[swift-evolution] multi-line string literals

Travis Tilley ttilley at gmail.com
Fri Dec 11 16:31:07 CST 2015

I'm not entirely sure how to respond to this, but I think some of your
suggestions might go against the goal of having less noise in defining a
multi-line string. It's actually more to type than:

> "this is the first line \n" +
> "this is the second line \n"

​...which we can already do.

Your suggestion that each line should end in \n makes me think you're
actually trying to have a bit of fun with me, but I can't really tell and I
really don't want to be rude by making that assumption.


On Fri, Dec 11, 2015 at 5:10 PM, Brent Royal-Gordon <brent at architechies.com>

> > I would very much like to implement multi-line string literals in swift
> and get feedback on what this should look like, as i've been informed there
> are several competing suggestions filed as radars.
> Some principles:
> 1. You do not want to plop enormous multi-line string constants in the
> middle of expressions. This makes the expressions impossible to read.
> Instead, you want a placeholder for the string in the expression, and then
> the string on a separate line.
> 2. Having said that, when there are several placeholders, you also want it
> to be obvious which text goes with which placeholder.
> 3. You want a syntax which clearly indicates which indentation is meant to
> line up the string literal with the code, and which is meant to be *in* the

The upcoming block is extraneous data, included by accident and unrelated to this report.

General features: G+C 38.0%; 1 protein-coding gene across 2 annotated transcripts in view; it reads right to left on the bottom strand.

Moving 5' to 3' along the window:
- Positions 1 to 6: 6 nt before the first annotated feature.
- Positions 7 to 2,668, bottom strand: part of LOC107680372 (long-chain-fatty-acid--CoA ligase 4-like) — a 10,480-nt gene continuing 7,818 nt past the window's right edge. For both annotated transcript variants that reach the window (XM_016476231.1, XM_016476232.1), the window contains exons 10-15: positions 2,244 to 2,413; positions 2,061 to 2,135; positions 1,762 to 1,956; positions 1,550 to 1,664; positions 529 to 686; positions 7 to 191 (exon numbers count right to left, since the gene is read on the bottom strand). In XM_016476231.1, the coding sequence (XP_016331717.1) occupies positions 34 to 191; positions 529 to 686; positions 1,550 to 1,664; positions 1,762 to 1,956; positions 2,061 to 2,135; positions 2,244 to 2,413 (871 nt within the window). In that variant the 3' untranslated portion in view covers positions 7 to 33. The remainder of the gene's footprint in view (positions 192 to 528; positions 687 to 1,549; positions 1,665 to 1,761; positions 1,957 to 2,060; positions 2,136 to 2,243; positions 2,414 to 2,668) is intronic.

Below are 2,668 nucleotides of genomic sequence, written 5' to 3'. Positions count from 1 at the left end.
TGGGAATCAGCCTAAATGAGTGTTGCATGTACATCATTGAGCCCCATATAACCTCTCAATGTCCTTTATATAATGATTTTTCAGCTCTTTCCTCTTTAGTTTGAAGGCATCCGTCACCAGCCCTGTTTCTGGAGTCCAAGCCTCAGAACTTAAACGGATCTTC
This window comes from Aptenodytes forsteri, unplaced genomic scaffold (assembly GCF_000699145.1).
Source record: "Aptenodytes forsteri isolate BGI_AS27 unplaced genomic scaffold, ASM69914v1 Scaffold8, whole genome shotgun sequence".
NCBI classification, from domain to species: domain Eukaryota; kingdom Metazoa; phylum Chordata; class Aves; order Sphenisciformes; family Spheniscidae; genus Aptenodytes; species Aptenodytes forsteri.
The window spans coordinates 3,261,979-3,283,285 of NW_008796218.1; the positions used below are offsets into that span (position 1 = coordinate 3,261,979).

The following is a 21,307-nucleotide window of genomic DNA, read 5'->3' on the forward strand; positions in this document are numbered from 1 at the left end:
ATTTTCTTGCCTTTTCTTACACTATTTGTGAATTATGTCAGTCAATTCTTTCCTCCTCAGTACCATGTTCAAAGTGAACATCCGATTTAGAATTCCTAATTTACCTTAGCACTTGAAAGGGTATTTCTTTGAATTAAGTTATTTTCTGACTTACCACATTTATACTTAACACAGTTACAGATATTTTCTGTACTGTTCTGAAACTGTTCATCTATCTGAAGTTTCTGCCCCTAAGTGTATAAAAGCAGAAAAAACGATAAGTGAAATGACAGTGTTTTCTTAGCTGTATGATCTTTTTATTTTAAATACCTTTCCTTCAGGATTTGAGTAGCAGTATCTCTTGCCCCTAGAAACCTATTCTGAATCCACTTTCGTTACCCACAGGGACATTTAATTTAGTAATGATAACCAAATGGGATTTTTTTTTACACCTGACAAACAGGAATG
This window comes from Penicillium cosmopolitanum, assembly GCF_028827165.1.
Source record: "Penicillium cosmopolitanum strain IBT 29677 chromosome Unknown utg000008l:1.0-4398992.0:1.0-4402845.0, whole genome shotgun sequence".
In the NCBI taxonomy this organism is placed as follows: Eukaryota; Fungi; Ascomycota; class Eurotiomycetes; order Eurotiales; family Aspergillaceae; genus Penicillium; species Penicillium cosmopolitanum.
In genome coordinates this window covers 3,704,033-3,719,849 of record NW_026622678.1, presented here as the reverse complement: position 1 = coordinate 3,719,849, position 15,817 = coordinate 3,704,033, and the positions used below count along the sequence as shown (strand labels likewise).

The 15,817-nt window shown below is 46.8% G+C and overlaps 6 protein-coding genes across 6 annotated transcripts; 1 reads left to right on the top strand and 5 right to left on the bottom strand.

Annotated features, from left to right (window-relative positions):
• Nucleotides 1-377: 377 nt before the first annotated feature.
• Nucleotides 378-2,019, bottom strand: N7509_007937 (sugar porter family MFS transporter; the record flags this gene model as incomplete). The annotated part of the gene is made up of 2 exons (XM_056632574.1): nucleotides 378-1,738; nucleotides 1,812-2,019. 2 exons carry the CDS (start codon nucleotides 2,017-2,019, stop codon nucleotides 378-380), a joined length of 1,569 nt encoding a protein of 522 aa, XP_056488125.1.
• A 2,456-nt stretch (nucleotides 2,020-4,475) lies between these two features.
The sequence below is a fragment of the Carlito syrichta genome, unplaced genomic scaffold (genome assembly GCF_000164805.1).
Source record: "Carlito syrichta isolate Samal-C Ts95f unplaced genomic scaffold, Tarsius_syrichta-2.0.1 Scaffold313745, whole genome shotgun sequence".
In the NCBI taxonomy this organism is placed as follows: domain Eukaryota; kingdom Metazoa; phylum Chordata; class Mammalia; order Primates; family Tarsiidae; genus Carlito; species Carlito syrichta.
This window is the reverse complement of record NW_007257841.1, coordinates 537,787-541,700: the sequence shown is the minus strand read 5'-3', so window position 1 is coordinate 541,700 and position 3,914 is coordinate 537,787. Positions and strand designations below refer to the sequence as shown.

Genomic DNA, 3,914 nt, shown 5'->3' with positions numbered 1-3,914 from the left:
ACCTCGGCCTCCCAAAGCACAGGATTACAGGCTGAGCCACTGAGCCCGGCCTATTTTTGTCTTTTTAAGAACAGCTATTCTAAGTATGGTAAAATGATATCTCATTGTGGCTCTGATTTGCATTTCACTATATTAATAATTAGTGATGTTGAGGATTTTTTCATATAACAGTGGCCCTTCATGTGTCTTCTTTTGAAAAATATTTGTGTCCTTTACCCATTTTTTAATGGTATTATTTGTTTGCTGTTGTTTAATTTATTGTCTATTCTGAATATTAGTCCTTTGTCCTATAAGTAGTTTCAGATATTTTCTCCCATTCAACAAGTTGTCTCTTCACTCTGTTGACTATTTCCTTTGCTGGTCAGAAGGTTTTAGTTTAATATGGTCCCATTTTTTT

> string literal.
> With these principles in mind, I suggest something like:
>         onMessage(DAVE>, sendMessage: HAL>)
>         DAVE>Open the pod bay doors,
>         DAVE>   HAL!
>         HAL>I’m sorry, Dave,
>         HAL>    I’m afraid I can’t
>         HAL>    do that.
> A multiline literal reference consists of an identifier followed by a
> closing angle bracket in postfix operator position. After the end of any
> statement containing a multiline literal reference, Swift starts looking
> for the actual multiline literals mentioned in that statement. Leading
> whitespace is consumed and discarded up to a matching identifier and angle
> bracket; the text on the line after the literal, up to the newline, is the
> text of the literal. Once Swift encounters a line that doesn’t start with
> whitespace, an identifier, and an angle bracket, it switches back to
> looking for ordinary statements.
> (By the way, the all-caps is a stylistic suggestion, not a requirement,
> and I’m not at all sure it’s the *right* stylistic suggestion.)
> As a shorthand for lines with only one string, you might be able to say:
>         sendMessage(_>)
>         >I’m sorry, Dave,
>         >       I’m afraid I can’t
>         >       do that.
> While this solves the indentation problem, it doesn’t answer the question
> of whether the trailing \n is part of the literal. I think it is. I’m
> actually tempted to say that *all* newlines are ignored and you need \n if
> you want a real newline, but that seems like it would do a lot of violence
> to the entire concept of a multiline literal.
> --
> Brent Royal-Gordon
> Architechies
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